Holiday Eating – My Best Advice

holiday-eating

I hate morning talk show segments on holiday eating.  OK, not the ones with amazing chefs demonstrating how to cook delicious, indulgent holiday recipes.  I’m talking about the ones that are meant to keep you skinny through the holidays.  The ones that make you fear all of your favorite family holiday recipes with “guess the calorie count” games.  The ones that give you low-fat alternatives that they swear are just as delicious as the originals.  The ones that pretend that one meal will make or break your health and that if you go to that party hungry, it’s all over for you.

I hate them because they suck the fun and life out of joining together with your friends and family to break bread.  I hate them because they make an enemy out of your greatholiday-eating-tips Aunt Mary’s sweet potato pie.  But most of all, I hate them because I don’t think their strategies even work.  As a dietitian, there’s a few things that I’ve learned over the years.  First of all, labeling foods as “bad,” “fattening” and “unhealthy” is not an effective way to eat less of those foods.  In fact, food labels and restrictions tend to give a magnetic pull to certain foods that set you up for feelings of deprivation.  These feelings put you at risk for overeating and even bingeing.  Secondly, one meal (or day of eating) will not make or break your health.  Not even close.  And finally, entering a family eating situation with any goal other than to be grateful, enjoy the food and cherish your relationships is a good way to not get invited back next year.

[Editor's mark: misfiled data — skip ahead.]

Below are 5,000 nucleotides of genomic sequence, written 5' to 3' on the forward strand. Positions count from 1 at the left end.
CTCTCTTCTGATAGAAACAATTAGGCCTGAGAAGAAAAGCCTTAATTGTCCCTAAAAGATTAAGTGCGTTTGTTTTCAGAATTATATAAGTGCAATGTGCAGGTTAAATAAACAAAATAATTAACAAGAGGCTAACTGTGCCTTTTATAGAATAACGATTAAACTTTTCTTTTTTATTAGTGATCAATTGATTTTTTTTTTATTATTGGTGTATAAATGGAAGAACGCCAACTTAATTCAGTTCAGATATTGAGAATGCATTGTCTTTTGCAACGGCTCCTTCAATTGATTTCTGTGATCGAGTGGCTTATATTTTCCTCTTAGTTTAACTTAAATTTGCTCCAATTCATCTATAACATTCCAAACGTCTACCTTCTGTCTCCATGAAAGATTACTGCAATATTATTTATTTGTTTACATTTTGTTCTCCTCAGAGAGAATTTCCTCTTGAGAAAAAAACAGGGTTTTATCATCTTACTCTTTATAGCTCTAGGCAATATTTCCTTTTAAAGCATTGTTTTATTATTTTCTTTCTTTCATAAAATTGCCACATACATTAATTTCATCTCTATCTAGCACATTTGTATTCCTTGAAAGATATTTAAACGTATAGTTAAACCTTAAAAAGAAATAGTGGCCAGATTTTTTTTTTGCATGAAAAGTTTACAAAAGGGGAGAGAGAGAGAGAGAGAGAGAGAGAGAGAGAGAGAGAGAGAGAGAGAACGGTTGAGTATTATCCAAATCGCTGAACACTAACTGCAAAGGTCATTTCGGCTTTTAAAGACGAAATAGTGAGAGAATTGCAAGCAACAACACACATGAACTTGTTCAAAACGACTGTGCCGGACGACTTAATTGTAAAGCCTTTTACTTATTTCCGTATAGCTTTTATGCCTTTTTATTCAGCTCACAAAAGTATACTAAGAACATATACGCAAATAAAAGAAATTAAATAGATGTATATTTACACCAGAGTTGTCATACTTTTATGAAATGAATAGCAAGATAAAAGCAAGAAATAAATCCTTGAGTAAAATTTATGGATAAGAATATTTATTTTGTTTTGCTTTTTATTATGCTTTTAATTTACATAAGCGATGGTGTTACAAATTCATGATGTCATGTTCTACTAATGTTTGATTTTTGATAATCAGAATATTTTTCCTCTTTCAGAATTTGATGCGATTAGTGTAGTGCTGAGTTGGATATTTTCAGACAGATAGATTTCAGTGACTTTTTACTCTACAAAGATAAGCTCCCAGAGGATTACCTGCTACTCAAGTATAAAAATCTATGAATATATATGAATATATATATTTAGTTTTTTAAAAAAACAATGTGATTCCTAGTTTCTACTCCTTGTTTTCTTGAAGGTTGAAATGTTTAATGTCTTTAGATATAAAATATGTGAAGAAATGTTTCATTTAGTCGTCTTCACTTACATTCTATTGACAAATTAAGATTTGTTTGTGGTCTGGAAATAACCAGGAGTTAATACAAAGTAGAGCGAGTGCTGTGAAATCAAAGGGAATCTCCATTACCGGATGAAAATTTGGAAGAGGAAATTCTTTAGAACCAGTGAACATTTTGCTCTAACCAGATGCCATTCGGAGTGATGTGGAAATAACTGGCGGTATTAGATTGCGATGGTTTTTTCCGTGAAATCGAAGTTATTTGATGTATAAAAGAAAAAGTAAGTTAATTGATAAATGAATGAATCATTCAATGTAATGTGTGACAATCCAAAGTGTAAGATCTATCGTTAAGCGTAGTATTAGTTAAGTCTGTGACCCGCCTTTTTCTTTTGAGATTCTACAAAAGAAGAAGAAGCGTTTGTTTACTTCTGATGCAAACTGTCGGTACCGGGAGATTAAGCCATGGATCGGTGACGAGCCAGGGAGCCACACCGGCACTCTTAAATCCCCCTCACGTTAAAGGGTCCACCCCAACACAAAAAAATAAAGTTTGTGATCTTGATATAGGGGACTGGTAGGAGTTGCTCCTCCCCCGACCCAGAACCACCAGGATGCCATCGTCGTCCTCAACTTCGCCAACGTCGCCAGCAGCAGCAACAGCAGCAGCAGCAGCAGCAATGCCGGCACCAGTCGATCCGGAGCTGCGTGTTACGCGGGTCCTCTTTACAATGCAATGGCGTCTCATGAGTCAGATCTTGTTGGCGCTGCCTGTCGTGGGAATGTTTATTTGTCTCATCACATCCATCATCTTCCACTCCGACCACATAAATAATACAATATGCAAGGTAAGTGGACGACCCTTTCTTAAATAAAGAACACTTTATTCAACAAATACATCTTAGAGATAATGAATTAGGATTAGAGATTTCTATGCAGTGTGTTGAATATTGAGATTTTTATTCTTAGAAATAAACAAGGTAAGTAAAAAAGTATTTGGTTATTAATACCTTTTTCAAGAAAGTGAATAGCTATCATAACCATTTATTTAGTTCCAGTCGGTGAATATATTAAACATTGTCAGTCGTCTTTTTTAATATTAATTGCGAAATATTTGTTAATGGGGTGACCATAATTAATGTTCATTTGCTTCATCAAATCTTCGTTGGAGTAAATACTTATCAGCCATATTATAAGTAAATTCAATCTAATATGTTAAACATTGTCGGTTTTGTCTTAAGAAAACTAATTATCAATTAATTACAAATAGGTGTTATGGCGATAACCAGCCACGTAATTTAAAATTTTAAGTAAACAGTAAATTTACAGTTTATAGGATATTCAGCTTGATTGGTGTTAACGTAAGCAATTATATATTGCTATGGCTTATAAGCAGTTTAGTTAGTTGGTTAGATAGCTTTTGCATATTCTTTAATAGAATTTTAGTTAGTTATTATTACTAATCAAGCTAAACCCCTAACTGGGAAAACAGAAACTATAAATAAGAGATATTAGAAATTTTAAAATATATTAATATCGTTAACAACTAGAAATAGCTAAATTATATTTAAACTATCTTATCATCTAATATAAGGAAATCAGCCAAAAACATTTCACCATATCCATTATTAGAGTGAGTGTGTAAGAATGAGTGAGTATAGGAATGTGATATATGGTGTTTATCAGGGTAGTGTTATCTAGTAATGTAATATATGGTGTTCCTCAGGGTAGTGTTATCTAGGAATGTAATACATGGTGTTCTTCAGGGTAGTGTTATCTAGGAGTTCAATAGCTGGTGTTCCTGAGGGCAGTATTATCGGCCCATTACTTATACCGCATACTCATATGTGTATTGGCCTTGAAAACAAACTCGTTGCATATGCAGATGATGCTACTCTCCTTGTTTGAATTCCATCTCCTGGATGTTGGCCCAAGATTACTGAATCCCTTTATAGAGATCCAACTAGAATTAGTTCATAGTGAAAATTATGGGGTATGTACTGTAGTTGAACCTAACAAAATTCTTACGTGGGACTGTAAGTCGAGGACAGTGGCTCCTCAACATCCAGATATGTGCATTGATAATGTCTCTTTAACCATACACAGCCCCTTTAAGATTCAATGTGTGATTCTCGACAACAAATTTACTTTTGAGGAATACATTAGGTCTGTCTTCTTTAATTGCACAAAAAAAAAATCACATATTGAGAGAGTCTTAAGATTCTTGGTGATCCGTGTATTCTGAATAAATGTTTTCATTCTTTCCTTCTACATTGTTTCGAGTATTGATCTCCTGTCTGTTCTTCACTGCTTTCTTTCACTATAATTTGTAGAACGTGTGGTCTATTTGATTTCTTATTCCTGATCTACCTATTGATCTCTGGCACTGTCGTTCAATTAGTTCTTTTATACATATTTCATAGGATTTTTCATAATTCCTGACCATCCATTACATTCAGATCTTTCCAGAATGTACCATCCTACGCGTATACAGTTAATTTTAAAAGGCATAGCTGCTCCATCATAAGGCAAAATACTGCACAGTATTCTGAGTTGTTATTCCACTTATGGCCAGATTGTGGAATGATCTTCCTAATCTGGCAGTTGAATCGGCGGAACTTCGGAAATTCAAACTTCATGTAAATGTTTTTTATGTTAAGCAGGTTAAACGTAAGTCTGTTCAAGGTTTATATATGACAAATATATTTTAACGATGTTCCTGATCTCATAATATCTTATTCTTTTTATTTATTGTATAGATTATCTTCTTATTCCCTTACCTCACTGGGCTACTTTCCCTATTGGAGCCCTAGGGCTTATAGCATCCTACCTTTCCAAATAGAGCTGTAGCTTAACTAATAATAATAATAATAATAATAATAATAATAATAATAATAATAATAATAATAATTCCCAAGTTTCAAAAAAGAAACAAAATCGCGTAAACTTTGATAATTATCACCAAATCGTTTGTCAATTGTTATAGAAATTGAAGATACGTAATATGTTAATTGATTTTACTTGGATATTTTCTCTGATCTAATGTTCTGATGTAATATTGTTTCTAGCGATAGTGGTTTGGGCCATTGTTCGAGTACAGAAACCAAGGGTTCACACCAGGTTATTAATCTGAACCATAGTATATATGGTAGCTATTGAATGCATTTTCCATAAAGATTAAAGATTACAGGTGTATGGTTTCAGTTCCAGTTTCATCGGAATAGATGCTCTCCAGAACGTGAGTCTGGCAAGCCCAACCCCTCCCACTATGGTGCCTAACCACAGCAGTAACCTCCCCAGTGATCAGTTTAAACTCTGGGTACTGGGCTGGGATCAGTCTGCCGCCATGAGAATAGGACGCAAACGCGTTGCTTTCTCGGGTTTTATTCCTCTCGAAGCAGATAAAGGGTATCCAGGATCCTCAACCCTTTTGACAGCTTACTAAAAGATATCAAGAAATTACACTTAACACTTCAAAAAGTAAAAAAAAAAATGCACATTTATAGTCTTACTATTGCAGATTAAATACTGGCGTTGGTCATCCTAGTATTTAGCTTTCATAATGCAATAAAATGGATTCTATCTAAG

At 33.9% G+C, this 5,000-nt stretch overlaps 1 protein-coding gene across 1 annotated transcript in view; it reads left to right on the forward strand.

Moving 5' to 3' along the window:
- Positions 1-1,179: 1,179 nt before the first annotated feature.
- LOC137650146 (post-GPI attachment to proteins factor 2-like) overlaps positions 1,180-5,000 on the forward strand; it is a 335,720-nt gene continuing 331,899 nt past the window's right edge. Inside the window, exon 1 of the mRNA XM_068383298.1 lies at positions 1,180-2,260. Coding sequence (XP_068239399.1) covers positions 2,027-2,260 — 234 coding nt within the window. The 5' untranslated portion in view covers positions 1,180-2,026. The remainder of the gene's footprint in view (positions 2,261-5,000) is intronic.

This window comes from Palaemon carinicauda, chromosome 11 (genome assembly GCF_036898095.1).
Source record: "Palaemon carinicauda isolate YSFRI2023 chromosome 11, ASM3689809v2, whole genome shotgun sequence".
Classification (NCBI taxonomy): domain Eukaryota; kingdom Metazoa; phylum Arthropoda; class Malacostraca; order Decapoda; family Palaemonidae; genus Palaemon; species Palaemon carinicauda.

So, with that in mind, I’ve made my very own holiday eating rules.

  1.  Don’t make any foods off limits.  There’s no need to introduce a food fight on a holiday.  Enjoy all of your favorites without guilt.
  2.   Eat the real thing.  You wont be fooled by substitutes and it will take much more of a less preferred food to feel satisfied.
  3.  Sit down and savor.  Avoid mindless eating, grabbing handfuls off of the counter and secret eating that leaves you unfulfilled.  Instead, give yourself full permission to eat, sit down and savor every bite.  When we eat mindfully, we need much less food to feel satisfied.
  4.   Eat your favorite foods first.  When we save the best for last, it’s more difficult to stop when you’re full.  So, make sure to indulge in your favorites first when your taste buds fresh and your pants are still comfortable.
  5.  Eat enough to feel satisfied.
  6.   Stop when you’re comfortably full.  Remind yourself that there’s always leftovers and you can have them as soon as you’re hungry again.

Wishing you a wonderful holiday season full of life, love and delicious food!

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